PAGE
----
What are the unique requirements to hosting a party on a shooting range, or even engaging in plinking at the family BBQ? Along with millions of new firearms owners in the country over the past several years comes more opportunities to engage in a fun, outdoor pastime with family and friends. This is also a reason to educate yourself about how to safely spend time recreating with firearms. Based on my lifetime of shooting at family functions, I want to share some thoughts on this.
Safety Starts with YOU
While everyone who owns and uses a firearm should know the 4 rules of firearm safety, don’t make assumptions. If you are hosting an event, it’s OK to hand out the rules of firearm safety in writing, and make your group recite them before you start shooting. In fact, if you are hosting an event, just go ahead and print some range safety cards for them.
Other safety items essential for your event are eye and ear protection. Ensuring that every participant and observer has proper eye and ear protection is a must. Tell your guests that it’s a non-negotiable; you wear these, no exceptions. Make sure guests understand that sunglasses are not a suitable stand-in for ANSI-rated eyewear.
Consider Special Guests
If your event is just casual plinking, your biggest worry might be ensuring that everyone has a chance to shoot the firearm that they most want to try, and that you share your ammo accordingly.
However, if your guests consist of young children or older adults—those who might need special help with manipulating firearms, or remembering all of the rules of firearm safety—plan for one person to help each of those individuals. In fact, if your guest list is comprised of those with vastly different skill levels, splitting your time can make it much more enjoyable. For example, the uncles or cousins who duck hunt together might not want to wait for grandma or the grandkids to be given their first shooting lesson, while the youngest participants might not have the patience to wait their turn. So take into account who is in your party, and plan time to allow everyone to enjoy range day without crowding each other or getting bored waiting. We usually accomplish this by allowing the youngest to shoot first with proper instruction and assistance. If they want to stay afterward and watch the more experienced people shoot, they can.
Don’t Overdo it!
Depending on who you have at your event, you might want more or less time actually shooting. If you are hosting in inclement weather—rain or extreme cold or heat—try to keep everyone warm / cool and happy. Stay indoors to discuss safety even before you get out to the range. And remember that cold hands coupled with unfamiliar skills is not a recipe for dexterity and success. Too, high heat and sweat do not make for confidence in gripping a pistol or mounting the stock of a shotgun that’s been laying out in the sun against a face. Choosing to adjust your time for uncontrollable weather situations will keep your guests happier and safer.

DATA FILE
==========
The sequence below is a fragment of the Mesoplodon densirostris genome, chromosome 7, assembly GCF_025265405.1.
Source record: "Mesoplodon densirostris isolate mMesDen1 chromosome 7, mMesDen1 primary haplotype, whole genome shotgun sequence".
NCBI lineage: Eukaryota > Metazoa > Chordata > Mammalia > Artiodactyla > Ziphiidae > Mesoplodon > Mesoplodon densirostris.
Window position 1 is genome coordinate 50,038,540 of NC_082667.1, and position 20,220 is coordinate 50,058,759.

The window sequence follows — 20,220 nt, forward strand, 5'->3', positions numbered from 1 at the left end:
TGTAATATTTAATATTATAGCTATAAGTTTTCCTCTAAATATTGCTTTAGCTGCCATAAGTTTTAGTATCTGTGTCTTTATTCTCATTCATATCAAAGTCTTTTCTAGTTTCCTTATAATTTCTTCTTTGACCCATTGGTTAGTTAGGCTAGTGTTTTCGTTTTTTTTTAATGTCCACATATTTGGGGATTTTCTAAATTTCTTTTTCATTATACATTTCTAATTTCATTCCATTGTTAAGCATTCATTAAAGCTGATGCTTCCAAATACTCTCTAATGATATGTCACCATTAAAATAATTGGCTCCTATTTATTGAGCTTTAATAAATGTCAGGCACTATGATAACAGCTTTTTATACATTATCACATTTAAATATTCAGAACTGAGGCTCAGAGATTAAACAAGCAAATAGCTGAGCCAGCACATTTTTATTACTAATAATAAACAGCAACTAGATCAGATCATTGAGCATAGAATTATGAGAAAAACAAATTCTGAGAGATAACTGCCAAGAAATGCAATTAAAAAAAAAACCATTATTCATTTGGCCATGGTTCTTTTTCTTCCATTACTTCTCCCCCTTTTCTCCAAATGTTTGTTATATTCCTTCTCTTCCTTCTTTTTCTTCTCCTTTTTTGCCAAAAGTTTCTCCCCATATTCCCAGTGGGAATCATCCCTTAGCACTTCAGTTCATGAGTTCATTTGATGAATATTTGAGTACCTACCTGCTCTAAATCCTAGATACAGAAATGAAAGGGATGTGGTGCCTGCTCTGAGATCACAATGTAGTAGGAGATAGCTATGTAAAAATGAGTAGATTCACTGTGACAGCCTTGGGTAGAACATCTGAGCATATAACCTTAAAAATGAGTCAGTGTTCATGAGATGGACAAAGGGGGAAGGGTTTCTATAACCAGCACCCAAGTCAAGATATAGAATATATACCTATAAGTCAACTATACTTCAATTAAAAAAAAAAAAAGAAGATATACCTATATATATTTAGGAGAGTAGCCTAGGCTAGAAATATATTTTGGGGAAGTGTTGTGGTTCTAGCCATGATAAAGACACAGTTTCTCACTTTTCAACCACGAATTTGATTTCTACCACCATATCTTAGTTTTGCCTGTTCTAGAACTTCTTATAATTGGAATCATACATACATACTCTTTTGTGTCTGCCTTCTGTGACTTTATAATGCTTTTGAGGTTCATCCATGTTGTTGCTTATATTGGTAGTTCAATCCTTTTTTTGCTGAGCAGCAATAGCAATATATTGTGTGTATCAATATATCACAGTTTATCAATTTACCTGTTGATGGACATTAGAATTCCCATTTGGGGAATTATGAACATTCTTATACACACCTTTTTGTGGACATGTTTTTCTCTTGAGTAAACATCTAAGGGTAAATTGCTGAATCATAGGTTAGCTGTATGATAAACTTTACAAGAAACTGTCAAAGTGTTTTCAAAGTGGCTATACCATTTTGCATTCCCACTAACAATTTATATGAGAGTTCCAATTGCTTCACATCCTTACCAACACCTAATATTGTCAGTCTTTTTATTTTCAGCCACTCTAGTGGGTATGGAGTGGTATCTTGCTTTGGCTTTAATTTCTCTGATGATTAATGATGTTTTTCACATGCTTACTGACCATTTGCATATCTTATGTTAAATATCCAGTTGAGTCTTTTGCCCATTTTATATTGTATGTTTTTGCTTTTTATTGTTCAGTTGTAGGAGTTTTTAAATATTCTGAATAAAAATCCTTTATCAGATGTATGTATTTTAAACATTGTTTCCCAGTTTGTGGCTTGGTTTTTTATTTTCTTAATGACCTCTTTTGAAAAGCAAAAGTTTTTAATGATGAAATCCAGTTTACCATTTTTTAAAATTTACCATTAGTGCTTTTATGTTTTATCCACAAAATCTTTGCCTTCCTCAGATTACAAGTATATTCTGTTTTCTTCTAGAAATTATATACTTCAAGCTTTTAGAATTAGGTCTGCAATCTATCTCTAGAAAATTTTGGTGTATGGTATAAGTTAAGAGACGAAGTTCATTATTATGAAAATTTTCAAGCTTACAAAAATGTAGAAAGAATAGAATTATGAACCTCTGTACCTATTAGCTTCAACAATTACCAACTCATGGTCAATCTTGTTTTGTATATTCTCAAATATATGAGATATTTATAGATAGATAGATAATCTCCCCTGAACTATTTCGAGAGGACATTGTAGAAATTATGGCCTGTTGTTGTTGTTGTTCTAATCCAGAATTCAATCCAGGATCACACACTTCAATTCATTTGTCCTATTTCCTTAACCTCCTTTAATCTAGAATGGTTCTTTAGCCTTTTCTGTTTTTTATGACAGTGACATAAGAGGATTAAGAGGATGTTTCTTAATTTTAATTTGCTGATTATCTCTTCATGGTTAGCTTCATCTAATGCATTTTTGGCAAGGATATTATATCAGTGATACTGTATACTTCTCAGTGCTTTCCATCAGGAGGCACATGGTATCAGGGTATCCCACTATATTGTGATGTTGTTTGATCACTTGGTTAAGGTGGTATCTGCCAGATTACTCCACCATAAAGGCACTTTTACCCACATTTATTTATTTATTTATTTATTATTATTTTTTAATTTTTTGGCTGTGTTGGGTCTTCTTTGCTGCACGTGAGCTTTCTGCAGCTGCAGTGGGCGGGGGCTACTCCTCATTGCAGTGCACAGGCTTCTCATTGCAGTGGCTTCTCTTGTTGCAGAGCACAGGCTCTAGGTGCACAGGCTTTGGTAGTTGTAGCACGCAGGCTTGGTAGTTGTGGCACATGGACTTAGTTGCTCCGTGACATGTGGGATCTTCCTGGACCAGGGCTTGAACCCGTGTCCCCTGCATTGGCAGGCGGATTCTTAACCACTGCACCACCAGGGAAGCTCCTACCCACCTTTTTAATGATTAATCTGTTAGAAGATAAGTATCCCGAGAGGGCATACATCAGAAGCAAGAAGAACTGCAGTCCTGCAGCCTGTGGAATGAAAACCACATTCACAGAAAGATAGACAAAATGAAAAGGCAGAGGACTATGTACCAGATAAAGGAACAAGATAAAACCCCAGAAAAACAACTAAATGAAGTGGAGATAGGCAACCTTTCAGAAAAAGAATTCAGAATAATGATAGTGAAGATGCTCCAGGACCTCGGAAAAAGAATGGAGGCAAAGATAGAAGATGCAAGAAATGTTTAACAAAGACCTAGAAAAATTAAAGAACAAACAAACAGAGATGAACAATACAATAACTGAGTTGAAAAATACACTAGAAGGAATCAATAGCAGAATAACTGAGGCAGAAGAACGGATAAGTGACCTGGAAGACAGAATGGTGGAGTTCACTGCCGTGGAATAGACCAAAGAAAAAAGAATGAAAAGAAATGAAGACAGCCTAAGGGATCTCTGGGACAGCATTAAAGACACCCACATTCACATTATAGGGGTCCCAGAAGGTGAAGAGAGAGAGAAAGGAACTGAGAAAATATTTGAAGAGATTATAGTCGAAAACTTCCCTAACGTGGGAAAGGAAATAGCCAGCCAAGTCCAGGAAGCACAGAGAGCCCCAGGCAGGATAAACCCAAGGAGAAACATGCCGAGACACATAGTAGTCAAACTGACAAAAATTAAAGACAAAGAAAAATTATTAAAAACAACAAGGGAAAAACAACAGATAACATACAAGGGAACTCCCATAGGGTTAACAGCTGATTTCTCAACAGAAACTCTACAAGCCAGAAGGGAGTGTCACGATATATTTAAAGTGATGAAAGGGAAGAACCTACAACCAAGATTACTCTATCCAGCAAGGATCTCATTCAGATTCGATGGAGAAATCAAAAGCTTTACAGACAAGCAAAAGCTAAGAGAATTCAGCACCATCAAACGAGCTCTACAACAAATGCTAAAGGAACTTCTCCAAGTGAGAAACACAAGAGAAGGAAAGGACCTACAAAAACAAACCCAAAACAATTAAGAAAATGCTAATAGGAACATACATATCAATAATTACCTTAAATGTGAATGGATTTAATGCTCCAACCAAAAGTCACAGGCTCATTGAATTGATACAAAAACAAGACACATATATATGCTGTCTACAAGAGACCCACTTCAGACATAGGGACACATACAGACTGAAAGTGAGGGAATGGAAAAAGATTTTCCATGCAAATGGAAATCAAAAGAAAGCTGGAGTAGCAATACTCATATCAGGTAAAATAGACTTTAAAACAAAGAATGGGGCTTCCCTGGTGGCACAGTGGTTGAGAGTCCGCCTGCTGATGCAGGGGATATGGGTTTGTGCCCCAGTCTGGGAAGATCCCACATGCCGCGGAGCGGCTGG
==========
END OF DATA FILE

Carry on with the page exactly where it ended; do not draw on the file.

Never Compromise on This One Rule:
Drinking alcohol is a social activity that often takes place at parties and even casual get-togethers. One rule to never compromise on: Once people have consumed alcohol, no more shooting.
In fact, it’s best practice not to serve alcohol if you plan to shoot. Or shoot first and put the guns and gear back in the safe, and then continue with the rest of your social event.
Often ranges will enact policies to ensure that shooting and alchohol consumption don't mix, such as a wristband if you plan to drink (or if you can’t) so that you are not accidentally served (or allowed on the range). That’s too much liability for an individual host to take on. It’s simply best to separate the two activities completely.
Consider that toddlers and other small children might not be the best participants in a party on the range, even as spectators. Their temperament and ability to understand can often make getting them to wear safety glasses and hearing protection a challenge. They can also wander and touch things they shouldn’t. This doesn’t mean don’t teach them about firearms. In fact, letting them observe for a few minutes or see what everyone is up to before shooting starts might be a good lesson in, “You cannot touch this.” but still allowing them a chance to see what’s going on.
Instead of making firearms something they don’t talk about or see, make firearms something they know they will one day be old enough to use, and that right now, they must have supervision to even look at it. Allowing them to experience the sound from a short distance, while still wearing proper protective gear, can create an opportunity to understand why Mom and Dad say, “Do not touch; get an adult if you see this.”